Tesla’s stock closed down 5.55 percent Thursday to $284.45.
The call started out normal enough before taking an unexpected turn after half an hour of questioning. Here are the moments that made it a most unusual earnings call.
1. “Bonehead questions are not cool.”
After answering dense, dry questions from Wall Street analysts, Musk appeared to reach his limit midway through the call. During an exchange between an analyst and Deepak Ahuja, Tesla’s chief financial officer, about capital expenditures, Musk interrupted suddenly.
“Excuse me,” he said. “Next. Boring, bonehead questions are not cool. Next?”
Friday morning, Musk defended portions of his behavior on Twitter, arguing that the analyst’s question was “boneheaded” because it had been covered by a quarterly newsletter published on Tesla’s website ahead of the call. Musk also said he dismissed some questioners because of differences in business philosophy.
2. “They’re killing me!”
Minutes later, when another analyst asked Musk about Model 3 reservations, the CEO paused — injecting an awkward situation with even more tension — before snapping back again.
“We’re going to go to YouTube,” Musk retorted. “Sorry. These questions are so dry. They’re killing me!”
The Q&A was handed over to Galileo Russell, host of HyperChange TV, a YouTube platform with more than 9,000 subscribers and videos with titles such as “Why I Bought Tesla Today At $255/Share.”
Over the next 20 minutes (an eternity in earnings call time) Musk repeatedly praised Russell and thanked him for asking interesting questions. By the end of their lengthy exchange, Russell had asked 12 questions.
Musk also on Friday defended his dismissal of the Model 3 question on Twitter, pointing out that even when Tesla reaches peak production it will take several years to satisfy customer demand.
3. “It’s really outrageous!”
Musk has railed against the media before, even during earnings calls. This time he was more forceful, launching into an unexpected tirade in which he accused journalists of putting drivers’ lives at risk by unfairly reporting on autonomous-vehicle crashes.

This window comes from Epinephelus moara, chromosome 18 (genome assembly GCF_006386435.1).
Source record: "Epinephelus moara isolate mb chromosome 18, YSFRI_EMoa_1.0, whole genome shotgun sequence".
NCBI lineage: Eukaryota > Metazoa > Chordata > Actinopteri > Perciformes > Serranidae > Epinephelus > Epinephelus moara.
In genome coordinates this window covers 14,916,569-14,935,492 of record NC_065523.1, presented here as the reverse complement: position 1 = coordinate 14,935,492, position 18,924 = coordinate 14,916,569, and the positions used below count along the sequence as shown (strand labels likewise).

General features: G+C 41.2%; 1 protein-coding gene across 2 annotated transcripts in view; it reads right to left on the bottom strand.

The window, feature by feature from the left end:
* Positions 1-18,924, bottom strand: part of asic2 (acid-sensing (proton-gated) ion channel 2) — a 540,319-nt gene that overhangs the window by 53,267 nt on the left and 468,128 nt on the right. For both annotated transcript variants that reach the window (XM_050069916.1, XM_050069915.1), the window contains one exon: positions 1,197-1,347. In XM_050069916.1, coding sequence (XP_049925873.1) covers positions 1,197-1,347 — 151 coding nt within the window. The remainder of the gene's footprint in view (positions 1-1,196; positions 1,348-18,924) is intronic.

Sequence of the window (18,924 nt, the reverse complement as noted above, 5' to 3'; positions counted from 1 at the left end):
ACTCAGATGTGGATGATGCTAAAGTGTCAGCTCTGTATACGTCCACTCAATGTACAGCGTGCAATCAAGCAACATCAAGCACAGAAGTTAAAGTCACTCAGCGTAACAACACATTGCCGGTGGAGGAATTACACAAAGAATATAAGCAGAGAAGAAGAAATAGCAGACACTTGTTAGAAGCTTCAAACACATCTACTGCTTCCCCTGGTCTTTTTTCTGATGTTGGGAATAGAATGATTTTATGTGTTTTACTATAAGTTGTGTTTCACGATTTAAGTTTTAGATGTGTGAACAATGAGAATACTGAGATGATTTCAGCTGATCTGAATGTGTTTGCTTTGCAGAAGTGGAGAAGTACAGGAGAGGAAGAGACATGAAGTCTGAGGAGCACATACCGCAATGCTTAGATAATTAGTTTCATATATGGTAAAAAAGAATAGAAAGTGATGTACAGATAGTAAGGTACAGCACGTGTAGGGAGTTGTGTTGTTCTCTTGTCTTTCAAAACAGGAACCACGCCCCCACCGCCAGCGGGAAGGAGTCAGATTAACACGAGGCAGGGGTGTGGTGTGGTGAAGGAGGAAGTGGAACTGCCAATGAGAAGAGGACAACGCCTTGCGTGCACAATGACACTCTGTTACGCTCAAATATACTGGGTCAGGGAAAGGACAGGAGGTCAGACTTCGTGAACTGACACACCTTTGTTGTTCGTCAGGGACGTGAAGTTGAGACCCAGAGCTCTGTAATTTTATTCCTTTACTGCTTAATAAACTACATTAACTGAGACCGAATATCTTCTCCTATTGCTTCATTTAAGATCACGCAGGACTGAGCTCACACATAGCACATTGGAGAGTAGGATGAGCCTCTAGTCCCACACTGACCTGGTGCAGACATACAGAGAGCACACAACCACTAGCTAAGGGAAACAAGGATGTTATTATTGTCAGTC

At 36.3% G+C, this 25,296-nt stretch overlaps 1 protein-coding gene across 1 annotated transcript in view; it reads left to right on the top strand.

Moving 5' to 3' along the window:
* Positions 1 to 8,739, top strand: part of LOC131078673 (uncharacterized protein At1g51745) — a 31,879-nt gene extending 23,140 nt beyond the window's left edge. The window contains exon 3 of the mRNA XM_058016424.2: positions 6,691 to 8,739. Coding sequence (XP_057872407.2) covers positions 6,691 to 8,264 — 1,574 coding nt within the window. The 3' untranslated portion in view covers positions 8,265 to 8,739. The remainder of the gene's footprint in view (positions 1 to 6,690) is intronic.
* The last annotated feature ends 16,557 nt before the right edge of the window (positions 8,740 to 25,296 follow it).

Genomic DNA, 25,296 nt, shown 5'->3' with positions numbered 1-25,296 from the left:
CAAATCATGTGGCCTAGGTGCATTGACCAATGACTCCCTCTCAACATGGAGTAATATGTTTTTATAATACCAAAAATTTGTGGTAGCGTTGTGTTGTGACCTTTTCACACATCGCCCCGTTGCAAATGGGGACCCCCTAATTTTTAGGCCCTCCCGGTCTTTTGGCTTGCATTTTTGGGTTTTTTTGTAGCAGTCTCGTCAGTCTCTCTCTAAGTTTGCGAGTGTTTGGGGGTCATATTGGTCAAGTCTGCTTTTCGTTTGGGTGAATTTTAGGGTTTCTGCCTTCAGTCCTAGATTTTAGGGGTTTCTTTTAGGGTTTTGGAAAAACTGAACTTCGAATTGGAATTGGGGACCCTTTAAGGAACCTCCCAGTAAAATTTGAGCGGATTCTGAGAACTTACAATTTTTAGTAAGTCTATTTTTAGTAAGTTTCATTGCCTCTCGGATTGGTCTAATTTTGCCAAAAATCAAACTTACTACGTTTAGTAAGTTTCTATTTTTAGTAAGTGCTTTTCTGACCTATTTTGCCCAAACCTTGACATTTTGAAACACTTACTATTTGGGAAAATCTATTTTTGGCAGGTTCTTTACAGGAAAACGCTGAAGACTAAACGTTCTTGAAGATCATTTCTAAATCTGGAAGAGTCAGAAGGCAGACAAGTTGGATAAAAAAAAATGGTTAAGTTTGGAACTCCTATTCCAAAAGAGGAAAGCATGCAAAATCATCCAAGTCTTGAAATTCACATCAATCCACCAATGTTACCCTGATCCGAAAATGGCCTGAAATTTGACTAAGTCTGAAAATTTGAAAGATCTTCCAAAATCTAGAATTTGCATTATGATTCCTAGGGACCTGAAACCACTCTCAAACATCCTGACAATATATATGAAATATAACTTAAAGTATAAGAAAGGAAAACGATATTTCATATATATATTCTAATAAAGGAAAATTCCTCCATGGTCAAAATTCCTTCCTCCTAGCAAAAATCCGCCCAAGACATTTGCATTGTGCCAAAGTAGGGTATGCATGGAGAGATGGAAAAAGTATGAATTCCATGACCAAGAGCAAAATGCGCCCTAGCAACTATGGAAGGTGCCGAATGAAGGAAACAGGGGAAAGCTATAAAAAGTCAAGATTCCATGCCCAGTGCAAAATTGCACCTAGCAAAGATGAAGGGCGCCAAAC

So they write inflammatory headlines that are fundamentally misleading to the readers. It’s really outrageous. And this will be true, even if electric cars were — sorry — if autonomous cars were 10 times safer, so if instead of 1 million deaths you had 100,000 deaths. There is still going to be people who will still sue and say, “Hey, you’re responsible for the death here.” And it’s like, well, the 90 percent of people who didn’t die are not suing. They’re not dead. They’re still alive. They just don’t know it.And, yeah, it’s really incredibly irresponsible of any journalists with integrity to write an article that would lead people to believe that autonomy is less safe. Because people might actually turn it off and then die. So anyway, I’m really upset by this.
4. “I think moats are lame.”
Asked why Musk would want to allow other car brands to use Tesla’s Supercharger stations across the country instead of creating a “moat” around their infrastructure, Musk answered like a battle-hardened general from a live-action role-playing game.
“I think moats are lame,” he said, adding, “If your only defense against invading armies is a moat, you will not last long.”
5. “Please sell our stock.”
It’s not every day you hear a CEO goading someone into selling their company’s stock. But that’s exactly Musk did Wednesday after telling an analyst he had “no interest in satisfying the desires of day traders.”
“I couldn’t care less,” he added. “Please sell our stock and don’t buy it.”
Musk continued: “I mean, I think that if people are concerned about volatility, they should definitely not buy our stock. I’m not here to convince you to buy our stock. Do not buy it if volatility is scary. There you go.”